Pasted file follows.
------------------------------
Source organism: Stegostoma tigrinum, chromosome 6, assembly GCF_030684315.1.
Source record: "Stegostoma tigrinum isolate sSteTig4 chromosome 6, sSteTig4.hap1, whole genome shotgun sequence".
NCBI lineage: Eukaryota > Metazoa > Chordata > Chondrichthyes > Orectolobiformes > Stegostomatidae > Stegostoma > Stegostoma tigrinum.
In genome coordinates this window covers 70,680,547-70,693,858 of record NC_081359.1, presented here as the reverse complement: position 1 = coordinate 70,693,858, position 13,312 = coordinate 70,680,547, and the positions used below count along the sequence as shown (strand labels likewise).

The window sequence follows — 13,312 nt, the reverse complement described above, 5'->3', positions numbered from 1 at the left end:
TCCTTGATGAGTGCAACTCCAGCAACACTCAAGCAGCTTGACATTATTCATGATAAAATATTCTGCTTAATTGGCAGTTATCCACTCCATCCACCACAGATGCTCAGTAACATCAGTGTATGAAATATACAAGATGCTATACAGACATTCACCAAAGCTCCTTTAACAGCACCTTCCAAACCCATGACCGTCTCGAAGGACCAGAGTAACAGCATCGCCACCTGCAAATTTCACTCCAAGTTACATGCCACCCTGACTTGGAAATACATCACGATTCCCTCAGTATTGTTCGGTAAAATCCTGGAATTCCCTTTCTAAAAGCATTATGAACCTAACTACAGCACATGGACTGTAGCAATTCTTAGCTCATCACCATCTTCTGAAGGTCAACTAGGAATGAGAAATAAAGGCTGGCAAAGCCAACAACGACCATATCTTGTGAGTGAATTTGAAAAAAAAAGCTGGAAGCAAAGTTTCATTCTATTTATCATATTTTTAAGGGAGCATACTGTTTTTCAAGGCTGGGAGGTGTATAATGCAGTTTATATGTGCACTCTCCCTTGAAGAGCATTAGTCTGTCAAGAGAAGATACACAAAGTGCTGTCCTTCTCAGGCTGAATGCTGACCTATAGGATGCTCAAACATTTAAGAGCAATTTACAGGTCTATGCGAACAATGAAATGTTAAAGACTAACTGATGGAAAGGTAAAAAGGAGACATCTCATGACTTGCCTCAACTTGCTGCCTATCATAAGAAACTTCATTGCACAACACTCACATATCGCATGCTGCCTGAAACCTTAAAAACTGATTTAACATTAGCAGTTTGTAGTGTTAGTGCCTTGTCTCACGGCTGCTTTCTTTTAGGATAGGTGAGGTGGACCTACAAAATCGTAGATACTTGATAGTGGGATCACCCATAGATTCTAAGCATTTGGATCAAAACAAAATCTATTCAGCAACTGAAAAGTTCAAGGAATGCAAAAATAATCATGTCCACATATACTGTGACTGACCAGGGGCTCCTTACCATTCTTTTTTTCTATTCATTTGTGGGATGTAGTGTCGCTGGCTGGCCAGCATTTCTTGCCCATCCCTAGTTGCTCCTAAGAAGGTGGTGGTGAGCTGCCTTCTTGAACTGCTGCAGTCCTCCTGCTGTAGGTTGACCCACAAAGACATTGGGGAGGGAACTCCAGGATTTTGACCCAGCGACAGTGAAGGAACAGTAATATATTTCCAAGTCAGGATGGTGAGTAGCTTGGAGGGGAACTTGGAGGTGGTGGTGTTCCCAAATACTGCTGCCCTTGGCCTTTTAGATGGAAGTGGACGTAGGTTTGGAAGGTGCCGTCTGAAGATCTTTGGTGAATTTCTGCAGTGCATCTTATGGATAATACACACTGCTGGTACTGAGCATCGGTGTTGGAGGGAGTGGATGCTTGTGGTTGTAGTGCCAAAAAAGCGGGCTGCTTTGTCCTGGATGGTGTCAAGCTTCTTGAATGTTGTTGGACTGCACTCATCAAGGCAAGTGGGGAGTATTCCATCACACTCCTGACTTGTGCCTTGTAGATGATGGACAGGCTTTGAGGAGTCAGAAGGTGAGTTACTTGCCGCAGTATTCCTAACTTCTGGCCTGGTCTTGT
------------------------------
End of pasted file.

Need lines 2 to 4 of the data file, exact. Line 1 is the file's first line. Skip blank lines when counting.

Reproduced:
Source record: "Stegostoma tigrinum isolate sSteTig4 chromosome 6, sSteTig4.hap1, whole genome shotgun sequence".
NCBI lineage: Eukaryota > Metazoa > Chordata > Chondrichthyes > Orectolobiformes > Stegostomatidae > Stegostoma > Stegostoma tigrinum.
In genome coordinates this window covers 70,680,547-70,693,858 of record NC_081359.1, presented here as the reverse complement: position 1 = coordinate 70,693,858, position 13,312 = coordinate 70,680,547, and the positions used below count along the sequence as shown (strand labels likewise).